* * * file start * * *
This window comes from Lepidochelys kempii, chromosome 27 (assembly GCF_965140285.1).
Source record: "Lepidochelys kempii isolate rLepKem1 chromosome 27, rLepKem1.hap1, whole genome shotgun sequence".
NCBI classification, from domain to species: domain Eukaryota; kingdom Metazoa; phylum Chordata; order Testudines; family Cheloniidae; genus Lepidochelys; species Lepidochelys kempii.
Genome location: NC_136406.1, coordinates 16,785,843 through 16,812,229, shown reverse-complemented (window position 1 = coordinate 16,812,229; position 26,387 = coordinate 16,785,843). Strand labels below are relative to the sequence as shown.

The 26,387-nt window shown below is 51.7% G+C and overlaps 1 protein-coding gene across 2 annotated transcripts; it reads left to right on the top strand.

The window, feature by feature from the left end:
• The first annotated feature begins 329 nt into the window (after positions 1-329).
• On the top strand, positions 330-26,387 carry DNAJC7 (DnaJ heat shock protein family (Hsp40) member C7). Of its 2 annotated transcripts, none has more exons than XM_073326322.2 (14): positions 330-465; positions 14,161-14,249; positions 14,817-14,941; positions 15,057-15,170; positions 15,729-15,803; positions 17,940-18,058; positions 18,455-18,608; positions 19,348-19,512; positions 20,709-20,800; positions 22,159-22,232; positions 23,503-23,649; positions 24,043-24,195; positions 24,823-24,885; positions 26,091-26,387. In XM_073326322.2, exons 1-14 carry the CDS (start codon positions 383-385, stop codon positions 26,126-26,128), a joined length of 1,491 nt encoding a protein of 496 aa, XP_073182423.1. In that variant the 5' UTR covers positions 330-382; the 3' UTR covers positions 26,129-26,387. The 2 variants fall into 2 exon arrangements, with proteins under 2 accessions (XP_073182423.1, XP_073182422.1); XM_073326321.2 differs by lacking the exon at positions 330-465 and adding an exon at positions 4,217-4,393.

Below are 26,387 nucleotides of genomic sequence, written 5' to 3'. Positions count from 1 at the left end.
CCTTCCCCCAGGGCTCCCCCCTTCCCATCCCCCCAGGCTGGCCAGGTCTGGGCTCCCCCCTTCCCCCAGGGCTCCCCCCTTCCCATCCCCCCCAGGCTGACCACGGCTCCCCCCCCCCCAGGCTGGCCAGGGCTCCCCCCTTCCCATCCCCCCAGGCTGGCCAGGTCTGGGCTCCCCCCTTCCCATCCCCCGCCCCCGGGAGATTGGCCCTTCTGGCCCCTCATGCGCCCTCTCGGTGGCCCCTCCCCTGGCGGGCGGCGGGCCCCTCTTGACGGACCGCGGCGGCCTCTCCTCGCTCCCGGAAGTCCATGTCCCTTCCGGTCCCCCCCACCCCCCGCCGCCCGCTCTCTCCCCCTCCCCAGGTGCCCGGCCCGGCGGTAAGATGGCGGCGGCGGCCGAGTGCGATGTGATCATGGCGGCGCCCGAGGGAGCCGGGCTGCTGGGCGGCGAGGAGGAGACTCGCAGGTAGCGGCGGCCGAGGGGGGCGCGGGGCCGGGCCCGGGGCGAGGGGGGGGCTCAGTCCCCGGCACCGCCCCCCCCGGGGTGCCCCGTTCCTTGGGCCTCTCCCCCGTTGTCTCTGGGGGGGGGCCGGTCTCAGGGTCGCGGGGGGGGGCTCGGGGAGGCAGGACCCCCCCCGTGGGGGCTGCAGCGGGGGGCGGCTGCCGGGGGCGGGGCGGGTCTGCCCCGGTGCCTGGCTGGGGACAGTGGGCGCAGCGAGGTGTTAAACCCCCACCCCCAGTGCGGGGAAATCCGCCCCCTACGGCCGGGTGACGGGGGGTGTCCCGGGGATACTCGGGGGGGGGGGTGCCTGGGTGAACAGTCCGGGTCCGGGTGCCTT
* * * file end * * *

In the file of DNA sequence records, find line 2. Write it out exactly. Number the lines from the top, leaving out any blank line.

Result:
Source record: "Lepidochelys kempii isolate rLepKem1 chromosome 27, rLepKem1.hap1, whole genome shotgun sequence".